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Dr Mark Thompson speaks at the 9th Annual Government Conference in ICT 2013


Themes: Information systems and technology

Dr Mark ThompsonCambridge Judge Business School academic Mark Thompson was invited to chair the afternoon plenary at the 9th Annual Government Conference in ICT 2013, at QEII Conference Centre in Westminster on 15 January 2013.

The conference focused on the opportunities for improved public services, innovation, and cost savings (estimated at £1.4 billion over the next four years) presented by the new Government Digital Strategy. Also discussed were the significant transformational challenges in achieving the organisational and culture change needed to make digital government a reality within the UK.

The title of Mark’s talk, ‘The Great Deverticalisation’, painted a humorous picture of the history of technology commissioning by Government, from ‘build your own’, through ‘outsourcing’, then ‘shared services’ to the current challenge, which is all about technology consumption models based on open standards and platforms.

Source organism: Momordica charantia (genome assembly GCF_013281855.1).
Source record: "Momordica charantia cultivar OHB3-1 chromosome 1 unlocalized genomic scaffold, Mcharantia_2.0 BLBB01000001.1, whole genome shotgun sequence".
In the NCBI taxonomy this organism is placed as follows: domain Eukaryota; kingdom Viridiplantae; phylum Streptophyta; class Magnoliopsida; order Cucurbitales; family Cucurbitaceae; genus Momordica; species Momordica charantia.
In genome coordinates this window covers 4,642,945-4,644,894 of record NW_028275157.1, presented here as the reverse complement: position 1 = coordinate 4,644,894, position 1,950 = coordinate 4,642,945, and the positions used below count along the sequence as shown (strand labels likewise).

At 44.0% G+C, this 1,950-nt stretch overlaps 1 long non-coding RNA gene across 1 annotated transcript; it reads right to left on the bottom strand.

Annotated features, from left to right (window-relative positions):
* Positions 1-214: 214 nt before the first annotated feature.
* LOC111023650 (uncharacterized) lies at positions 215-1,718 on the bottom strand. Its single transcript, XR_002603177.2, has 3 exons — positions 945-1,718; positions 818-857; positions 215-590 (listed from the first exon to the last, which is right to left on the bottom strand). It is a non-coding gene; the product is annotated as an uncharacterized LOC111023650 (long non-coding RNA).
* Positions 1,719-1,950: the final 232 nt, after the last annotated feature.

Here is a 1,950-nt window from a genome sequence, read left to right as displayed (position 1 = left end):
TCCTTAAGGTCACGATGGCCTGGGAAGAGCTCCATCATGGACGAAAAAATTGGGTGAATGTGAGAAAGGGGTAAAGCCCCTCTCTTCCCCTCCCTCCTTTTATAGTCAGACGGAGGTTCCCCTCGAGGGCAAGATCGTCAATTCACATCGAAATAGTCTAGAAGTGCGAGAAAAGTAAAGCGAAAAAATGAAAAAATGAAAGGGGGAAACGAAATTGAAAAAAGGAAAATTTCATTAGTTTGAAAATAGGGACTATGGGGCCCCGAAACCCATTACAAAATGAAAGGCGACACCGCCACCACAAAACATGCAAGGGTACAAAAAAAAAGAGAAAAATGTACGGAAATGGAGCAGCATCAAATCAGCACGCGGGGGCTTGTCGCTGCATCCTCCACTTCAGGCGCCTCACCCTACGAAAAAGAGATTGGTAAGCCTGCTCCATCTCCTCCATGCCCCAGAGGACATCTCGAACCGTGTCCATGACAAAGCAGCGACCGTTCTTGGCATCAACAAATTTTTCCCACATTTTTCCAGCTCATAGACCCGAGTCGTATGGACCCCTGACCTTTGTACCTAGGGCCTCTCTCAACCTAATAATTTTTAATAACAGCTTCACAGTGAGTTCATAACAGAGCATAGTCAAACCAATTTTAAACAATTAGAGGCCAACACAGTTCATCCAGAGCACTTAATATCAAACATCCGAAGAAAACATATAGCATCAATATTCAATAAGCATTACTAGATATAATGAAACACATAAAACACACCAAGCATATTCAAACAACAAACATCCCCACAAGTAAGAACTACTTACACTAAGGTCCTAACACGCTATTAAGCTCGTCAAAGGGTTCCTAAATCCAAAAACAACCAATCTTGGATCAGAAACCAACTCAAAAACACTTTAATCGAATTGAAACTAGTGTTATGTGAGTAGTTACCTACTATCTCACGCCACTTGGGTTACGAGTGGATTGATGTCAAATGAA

The talk was well received at the conference, and has now been picked up by Computer Weekly, who will be publishing a five-article series around it.

Mark is also published in a number of international journals, including the Journal of Public Administration, Research & Theory and Information & Organization. Recent contributions include the only academic paper on open architecture and public services (co-authored with Jerry Fishenden), and various white papers, policy documents, and speaking engagements. Recent commentary by Mark in this area has appeared in The Guardian‘s Public Leaders Network, Computer Weekly, and FT.com.

Mark is a Senior Lecturer in Information Systems at Cambridge’s Judge Business School, Strategy Director for service innovator Methods, ICT Futures Advisor to the Cabinet Office, and main Board Director of Intellect UK. One of the architects of the Government’s current open approach to technology, Mark produced a landmark paper in 2008 for George Osborne, setting out a future for open standards in government, credited by Francis Maude as the foundation for the subsequent ‘open’ government ICT strategy, and he continues to help shape debate in this important field.

© Photograph copyright by GOVNET 2013